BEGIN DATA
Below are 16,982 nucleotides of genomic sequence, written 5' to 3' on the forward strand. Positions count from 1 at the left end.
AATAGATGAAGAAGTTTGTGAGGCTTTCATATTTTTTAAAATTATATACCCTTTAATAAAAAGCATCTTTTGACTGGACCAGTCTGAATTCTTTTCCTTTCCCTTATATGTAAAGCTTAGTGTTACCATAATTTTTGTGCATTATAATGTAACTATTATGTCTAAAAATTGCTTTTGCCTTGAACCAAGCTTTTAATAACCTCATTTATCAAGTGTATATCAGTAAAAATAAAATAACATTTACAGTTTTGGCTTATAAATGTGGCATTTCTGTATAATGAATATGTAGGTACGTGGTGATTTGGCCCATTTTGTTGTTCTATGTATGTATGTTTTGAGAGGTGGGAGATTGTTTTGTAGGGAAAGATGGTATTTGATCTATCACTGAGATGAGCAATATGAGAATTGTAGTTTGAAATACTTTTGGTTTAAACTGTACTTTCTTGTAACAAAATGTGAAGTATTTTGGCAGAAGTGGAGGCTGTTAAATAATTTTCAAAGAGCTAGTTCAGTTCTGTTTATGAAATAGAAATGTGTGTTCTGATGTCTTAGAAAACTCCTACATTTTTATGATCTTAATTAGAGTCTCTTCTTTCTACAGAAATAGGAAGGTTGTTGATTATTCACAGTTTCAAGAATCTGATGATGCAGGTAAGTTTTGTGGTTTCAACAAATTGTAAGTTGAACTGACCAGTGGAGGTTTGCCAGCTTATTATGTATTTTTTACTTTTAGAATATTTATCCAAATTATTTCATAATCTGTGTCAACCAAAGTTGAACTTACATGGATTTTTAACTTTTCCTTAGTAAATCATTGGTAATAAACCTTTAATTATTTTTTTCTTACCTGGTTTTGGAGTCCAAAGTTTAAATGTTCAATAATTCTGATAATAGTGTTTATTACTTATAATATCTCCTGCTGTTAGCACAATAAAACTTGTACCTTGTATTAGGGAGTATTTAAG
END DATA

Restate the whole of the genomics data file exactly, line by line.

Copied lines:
Below are 16,982 nucleotides of genomic sequence, written 5' to 3' on the forward strand. Positions count from 1 at the left end.
AATAGATGAAGAAGTTTGTGAGGCTTTCATATTTTTTAAAATTATATACCCTTTAATAAAAAGCATCTTTTGACTGGACCAGTCTGAATTCTTTTCCTTTCCCTTATATGTAAAGCTTAGTGTTACCATAATTTTTGTGCATTATAATGTAACTATTATGTCTAAAAATTGCTTTTGCCTTGAACCAAGCTTTTAATAACCTCATTTATCAAGTGTATATCAGTAAAAATAAAATAACATTTACAGTTTTGGCTTATAAATGTGGCATTTCTGTATAATGAATATGTAGGTACGTGGTGATTTGGCCCATTTTGTTGTTCTATGTATGTATGTTTTGAGAGGTGGGAGATTGTTTTGTAGGGAAAGATGGTATTTGATCTATCACTGAGATGAGCAATATGAGAATTGTAGTTTGAAATACTTTTGGTTTAAACTGTACTTTCTTGTAACAAAATGTGAAGTATTTTGGCAGAAGTGGAGGCTGTTAAATAATTTTCAAAGAGCTAGTTCAGTTCTGTTTATGAAATAGAAATGTGTGTTCTGATGTCTTAGAAAACTCCTACATTTTTATGATCTTAATTAGAGTCTCTTCTTTCTACAGAAATAGGAAGGTTGTTGATTATTCACAGTTTCAAGAATCTGATGATGCAGGTAAGTTTTGTGGTTTCAACAAATTGTAAGTTGAACTGACCAGTGGAGGTTTGCCAGCTTATTATGTATTTTTTACTTTTAGAATATTTATCCAAATTATTTCATAATCTGTGTCAACCAAAGTTGAACTTACATGGATTTTTAACTTTTCCTTAGTAAATCATTGGTAATAAACCTTTAATTATTTTTTTCTTACCTGGTTTTGGAGTCCAAAGTTTAAATGTTCAATAATTCTGATAATAGTGTTTATTACTTATAATATCTCCTGCTGTTAGCACAATAAAACTTGTACCTTGTATTAGGGAGTATTTAAG